The fate of Jews living in North Africa under Nazi occupation will be a mandatory chapter in the history matriculation exam in Israeli schools starting in the next school year. In addition, the subject of European Jewry during the Holocaust will also be reinstated, reports Ynet News. (The decision to remove Holocaust studies in the first place is mindboggling. It was made by the maverick ex-Education Minister Shai Piron of the Yesh Atid party.) (With thanks: Imre)
The move comes four years after the subject of the Holocaust has been removed from the school curriculum. The removal was part of a proposal by former Education Minister Shai Piron, which was later rectified by another former Education Minister Naftali Bennett.
Students at Auschwitz (photo: EPA)
Piron’s proposal included teachers being allowed to assign the subject of the Holocaust as a research project but not teaching it as part of a mandatory program.
The move drew harsh public criticism from academics and history teachers who have claimed that excluding the Holocaust - perhaps the most important subject in the nation's history - from the curriculum sends a negative message about the genocide.
After many protests on the issue, Bennett has decided to reintroduce the Holocaust as the mandatory subject shorty before he was fired from his position by Prime Minister Benjamin Netanyahu.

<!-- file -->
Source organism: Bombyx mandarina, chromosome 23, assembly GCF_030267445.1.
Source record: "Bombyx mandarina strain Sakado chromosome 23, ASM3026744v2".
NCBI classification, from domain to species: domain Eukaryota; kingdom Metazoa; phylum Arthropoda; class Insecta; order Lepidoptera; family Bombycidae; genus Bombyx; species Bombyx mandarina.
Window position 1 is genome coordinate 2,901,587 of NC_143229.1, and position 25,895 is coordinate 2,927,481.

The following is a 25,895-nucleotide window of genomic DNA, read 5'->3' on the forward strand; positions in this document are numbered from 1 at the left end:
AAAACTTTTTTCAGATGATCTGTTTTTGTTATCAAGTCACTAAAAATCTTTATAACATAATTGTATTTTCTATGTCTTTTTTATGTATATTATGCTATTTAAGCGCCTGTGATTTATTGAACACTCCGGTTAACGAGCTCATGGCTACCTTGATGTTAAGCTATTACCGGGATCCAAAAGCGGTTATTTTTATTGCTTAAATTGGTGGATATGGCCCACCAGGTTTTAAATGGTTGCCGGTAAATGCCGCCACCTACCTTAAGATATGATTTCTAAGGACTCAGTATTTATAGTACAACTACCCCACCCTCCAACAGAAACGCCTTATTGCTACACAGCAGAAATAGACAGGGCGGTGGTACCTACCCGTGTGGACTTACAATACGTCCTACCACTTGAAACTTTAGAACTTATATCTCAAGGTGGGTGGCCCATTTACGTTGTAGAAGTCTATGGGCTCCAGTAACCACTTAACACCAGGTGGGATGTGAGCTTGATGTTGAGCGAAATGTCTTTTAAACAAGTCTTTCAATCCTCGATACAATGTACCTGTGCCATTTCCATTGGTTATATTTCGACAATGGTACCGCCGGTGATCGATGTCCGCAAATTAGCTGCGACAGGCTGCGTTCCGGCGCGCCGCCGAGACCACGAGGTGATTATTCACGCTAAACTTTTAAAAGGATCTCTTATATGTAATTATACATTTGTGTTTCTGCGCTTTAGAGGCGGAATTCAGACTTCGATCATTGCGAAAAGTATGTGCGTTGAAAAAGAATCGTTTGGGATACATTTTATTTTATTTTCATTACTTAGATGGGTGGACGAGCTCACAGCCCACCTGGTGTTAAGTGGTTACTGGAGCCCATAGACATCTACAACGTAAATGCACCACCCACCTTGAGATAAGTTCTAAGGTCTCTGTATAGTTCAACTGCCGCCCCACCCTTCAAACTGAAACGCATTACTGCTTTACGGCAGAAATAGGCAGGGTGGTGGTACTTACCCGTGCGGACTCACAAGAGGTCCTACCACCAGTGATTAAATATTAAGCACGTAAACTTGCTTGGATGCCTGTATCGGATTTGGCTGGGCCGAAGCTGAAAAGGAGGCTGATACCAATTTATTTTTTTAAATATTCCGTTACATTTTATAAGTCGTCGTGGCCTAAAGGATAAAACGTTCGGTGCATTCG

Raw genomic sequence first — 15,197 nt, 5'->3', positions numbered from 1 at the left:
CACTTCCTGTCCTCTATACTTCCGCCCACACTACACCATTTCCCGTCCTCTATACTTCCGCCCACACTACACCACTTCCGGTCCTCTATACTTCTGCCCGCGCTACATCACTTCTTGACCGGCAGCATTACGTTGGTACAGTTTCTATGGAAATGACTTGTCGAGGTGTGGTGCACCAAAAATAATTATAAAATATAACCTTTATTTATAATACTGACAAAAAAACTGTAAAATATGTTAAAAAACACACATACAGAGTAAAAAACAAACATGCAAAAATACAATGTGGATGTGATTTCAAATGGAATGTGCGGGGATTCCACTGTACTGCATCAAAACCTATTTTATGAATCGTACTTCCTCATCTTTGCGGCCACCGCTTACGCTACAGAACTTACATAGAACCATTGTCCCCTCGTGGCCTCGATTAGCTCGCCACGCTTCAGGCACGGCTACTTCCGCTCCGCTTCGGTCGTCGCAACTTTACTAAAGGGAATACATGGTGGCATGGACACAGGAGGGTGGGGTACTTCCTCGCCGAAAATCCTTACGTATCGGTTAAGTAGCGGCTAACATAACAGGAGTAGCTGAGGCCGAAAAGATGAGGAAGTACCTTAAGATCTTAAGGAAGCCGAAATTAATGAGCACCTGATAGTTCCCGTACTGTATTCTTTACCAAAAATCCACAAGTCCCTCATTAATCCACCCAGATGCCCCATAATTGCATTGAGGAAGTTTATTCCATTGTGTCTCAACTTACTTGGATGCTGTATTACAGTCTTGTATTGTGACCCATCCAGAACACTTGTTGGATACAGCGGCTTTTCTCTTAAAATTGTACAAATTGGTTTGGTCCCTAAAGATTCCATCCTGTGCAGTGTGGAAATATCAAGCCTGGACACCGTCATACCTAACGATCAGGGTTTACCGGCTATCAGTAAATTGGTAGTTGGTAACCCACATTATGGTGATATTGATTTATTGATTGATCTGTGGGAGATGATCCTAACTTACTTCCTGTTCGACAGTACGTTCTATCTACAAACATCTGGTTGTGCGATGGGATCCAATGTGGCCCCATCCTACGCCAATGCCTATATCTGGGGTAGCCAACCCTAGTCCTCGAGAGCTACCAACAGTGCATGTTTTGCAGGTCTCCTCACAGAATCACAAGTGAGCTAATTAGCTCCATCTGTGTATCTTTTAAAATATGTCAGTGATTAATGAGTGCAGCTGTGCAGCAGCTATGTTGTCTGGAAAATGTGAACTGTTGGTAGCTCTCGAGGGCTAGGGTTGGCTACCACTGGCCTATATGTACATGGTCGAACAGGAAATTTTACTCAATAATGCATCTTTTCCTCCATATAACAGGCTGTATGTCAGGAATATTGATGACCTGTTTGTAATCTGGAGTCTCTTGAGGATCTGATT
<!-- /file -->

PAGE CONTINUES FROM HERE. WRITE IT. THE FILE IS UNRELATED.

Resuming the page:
In addition to the reintroduction of the previously studied chapters, the students will now also be able to learn more about the Holocaust of North African Jewry as part of the mandatory program.
For instance, the circumstances of North African occupation by the Nazis and its purpose as well as the German policy towards Tunisia and Libyan Jews.
Education Minister Rabbi Rafi Peretz said the decision to incorporate the study of Mizrahi Jews during the Holocaust into the mandatory curriculum is a moral one, meant to create a common denominator among the students.
"For years, the story of Jews living in Muslim countries under the Nazi occupation has been absent from our discourse," Peretz said. “The painful stories of thousands of Jews who were sent to concentration camps and forced to participate in the death marches.
“It is also our conscientious duty to make every student feel that they are a significant part of the story being taught within the framework of the education system, which reflects all parts of Israeli society."
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